DAUPHIN COUNTY, Pa. — Pennsylvania is ranked 11th in the country for having one of the worst human trafficking problems. People are held against their will or manipulated into forced labor and prostitution. Many victims are born and raised in central Pennsylvania. FOX43 Reveals a local hotspot for human trafficking and the signs that often go undetected.
A local victim chose to tell her story with FOX43 Reveals under the condition that we did not reveal her identity or disclose exactly where she grew up. We will refer to her as "Ana." Her story takes place in a central Pennsylvania neighborhood.
“It got really bad, really quick,” said Ana.
After spending most of her childhood in foster care, Ana ran away a few months before high school graduation. She met her trafficker at a gas station. She was 17 years old and homeless.
“It was on Valentine’s Day actually. I just hear someone out of the edge of their car go ‘I wish you were my Valentine.’ I looked back and it was just a guy in a car,” explained Ana.
That guy in a car gained her trust and offered Ana a life off the streets. She had a roof over her head and food in her stomach. However, she soon was forced into a world of drugs, alcohol, and prostitution. Ana did not realize she was a victim of sex trafficking until she was in too deep.
ANA: It started off with his friends. Then, he started taking me to hotels. I was being kept up for days at a time. If you missed a call, you got hit.
RACHEL YONKUNAS: What was the turning point when you realized, “I have to get out of this situation?”
ANA: He would take me to places like New York City, and other cities where it just was more frightening, and it kept getting scarier and scarier. I think that was when I realized that if I stay here, I’m going to die.
RACHEL YONKUNAS: How did you find the courage to escape that?
ANA: After one of the beatings, I ran away out of a window.
Ana was found passed out on the side of a highway and she was finally on the path to freedom. However, there are thousands of other human trafficking victims in Pennsylvania who aren't free.
Sometimes young victims are local students and they are identified in area schools, said Rhonda Hendrickson, Vice President of Programs with the YWCA Greater Harrisburg. Hendrickson told FOX43 Reveals that Harrisburg is a hotspot for human trafficking. Currently, her team has between 30 and 35 open cases. They handle about 60 cases a year.
“Every day we walk by victims,” said Hendrickson. “They hide in plain sight right in front of us because we don’t recognize what trafficking looks like.”
The signs of human trafficking that often go undetected included poor mental health or abnormal behavior, substance use or addiction, poor physical health, poor hygiene, lack of control over their money, and few personal belongings. The U.S. Department of Homeland Security lists other common indicators to help recognize human trafficking.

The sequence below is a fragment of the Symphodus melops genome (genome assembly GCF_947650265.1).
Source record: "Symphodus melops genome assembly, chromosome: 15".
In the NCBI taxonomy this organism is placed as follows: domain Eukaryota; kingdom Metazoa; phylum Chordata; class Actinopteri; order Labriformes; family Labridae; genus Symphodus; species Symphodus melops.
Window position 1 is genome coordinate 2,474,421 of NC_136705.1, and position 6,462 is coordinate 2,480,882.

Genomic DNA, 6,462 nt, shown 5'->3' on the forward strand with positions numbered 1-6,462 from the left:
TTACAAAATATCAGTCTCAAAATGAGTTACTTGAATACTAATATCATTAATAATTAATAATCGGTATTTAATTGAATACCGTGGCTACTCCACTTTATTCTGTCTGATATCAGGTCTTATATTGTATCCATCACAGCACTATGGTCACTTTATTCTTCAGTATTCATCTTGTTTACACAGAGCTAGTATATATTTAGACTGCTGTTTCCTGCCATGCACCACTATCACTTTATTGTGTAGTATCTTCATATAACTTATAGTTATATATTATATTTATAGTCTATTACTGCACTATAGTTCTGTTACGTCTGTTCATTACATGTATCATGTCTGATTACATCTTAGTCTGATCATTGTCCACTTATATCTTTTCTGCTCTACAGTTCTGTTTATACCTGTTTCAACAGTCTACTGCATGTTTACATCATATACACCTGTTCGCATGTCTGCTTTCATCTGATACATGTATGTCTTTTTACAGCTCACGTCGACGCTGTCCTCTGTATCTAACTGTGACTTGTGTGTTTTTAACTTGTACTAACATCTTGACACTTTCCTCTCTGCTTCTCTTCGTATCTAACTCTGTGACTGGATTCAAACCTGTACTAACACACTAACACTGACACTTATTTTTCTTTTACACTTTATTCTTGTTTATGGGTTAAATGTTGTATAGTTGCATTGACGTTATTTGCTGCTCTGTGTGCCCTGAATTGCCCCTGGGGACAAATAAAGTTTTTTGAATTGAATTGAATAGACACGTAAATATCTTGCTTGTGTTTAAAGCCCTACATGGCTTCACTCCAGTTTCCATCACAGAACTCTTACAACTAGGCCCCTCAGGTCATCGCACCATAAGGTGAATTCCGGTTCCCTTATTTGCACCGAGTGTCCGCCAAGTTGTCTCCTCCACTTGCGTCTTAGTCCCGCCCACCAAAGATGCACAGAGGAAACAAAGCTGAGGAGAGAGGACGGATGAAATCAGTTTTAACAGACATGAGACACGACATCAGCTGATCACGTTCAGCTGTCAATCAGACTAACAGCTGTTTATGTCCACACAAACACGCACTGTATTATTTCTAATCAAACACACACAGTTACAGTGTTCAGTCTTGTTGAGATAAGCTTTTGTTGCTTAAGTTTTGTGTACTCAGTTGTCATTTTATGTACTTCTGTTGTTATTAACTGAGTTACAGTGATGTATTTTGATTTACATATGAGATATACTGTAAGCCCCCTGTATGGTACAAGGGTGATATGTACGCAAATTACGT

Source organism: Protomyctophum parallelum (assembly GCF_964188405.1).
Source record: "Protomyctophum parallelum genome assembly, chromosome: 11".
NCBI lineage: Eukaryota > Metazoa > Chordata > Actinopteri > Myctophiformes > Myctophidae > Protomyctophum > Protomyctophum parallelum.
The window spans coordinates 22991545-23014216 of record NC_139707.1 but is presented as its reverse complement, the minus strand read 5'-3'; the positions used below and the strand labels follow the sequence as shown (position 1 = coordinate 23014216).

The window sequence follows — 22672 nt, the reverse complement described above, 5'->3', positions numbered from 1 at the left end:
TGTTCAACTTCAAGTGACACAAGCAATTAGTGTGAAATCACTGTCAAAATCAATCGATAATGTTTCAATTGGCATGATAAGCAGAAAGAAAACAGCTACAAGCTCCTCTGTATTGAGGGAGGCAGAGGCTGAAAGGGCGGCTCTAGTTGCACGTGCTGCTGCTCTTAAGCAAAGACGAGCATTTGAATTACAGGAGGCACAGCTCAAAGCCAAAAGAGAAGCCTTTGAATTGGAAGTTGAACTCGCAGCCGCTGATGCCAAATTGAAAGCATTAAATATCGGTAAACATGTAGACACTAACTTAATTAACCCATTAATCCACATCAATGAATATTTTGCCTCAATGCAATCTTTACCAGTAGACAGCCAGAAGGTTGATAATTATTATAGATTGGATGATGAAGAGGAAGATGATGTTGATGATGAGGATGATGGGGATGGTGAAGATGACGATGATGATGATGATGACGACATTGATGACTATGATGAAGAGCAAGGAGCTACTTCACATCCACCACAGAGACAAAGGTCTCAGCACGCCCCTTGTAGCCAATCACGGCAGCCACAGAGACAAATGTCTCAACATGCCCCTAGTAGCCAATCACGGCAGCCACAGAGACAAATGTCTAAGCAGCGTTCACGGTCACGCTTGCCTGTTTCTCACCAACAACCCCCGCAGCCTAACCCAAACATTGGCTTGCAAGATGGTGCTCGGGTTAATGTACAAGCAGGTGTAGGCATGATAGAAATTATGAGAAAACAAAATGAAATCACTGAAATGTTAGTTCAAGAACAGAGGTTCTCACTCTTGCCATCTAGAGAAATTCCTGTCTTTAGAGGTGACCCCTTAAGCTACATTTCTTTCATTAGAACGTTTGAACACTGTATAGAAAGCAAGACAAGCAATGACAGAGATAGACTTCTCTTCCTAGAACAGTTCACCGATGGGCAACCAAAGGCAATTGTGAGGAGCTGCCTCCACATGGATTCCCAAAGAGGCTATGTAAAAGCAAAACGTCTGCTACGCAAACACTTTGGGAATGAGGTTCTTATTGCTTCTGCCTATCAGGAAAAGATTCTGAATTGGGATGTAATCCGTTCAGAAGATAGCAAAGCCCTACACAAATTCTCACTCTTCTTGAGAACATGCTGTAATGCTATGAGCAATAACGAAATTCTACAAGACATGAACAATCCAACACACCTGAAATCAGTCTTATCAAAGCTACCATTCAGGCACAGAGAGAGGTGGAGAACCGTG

Hendrickson said human trafficking is the second-largest criminal enterprise in the world and it has taken root in Pennsylvania. In 2017, 210 human trafficking cases were reported in the state. The number jumped to 275 in 2018. Within the first six months of 2019, Pennsylvania had 126 reported cases of human trafficking.
“We feel like it doesn’t touch us, but the unfortunate thing is, it does,” said Hendrickson. “If you have a massage, if you get your nails done, if you go to the restaurant for your evening dinner, these are places where labor trafficking, and often times mixed with sex trafficking, is occurring in our communities.”
In 2014, the YWCA Greater Harrisburg helped to launch PAATH-15: the Pennsylvania Alliance Against Trafficking in Humans, Route 15. The program connects five rape crisis centers, four human trafficking response teams, and numerous other resources along the 12-county 8,400 square mile Route 15 corridor. PAATH-15 has helped 300 victims and counting.
RELATED: YWCA Greater Harrisburg receives $1.3 million in federal grants for victims of human trafficking
“It’s really about what can we do to keep this person safe today and to break some of those cycles that happen. The dependency that develops, the trauma bonds,” explained Hendrickson.
The problem is so concerning, state lawmakers passed the Buyer Beware Act, which increases penalties for traffickers and people who patronize victims. Governor Tom Wolf signed the bill into law on February 5th, 2020.
“There is a light at the end of the tunnel,” said Ana. “It’s not an easy one, but it’s one who have to work for.”
Ana’s story is outside the norm. The FBI tracked down her trafficker and she testified against him in federal court. In 2019, 37-year-old Fredrick Brown was sentenced to 33 years in prison for sex and drug trafficking.
Now, Ana is shining a spotlight on this dark problem and hoping to help other young victims find their paths to freedom.
"There’s no hatred in my heart today because I am who I am because of my past. I’m not going to let what happened to me impact the rest of my life," declared Ana. "I’m going to grow up and live a beautiful life and that’s not something he’s going to have over me, or anyone else at this point. There are no grudges. I have a peace and serenity in my heart. I'm not ashamed anymore like I used to be. This was such a burden for me for a long time. Nothing I ever wanted anyone to know about. I have this newfound passion to just help others."
There are a number of resources available for victims of human trafficking. You can find a list of those services in our area here.
If you or someone you know needs help, call the 24-hour crisis hotline at 1-800-654-1211.
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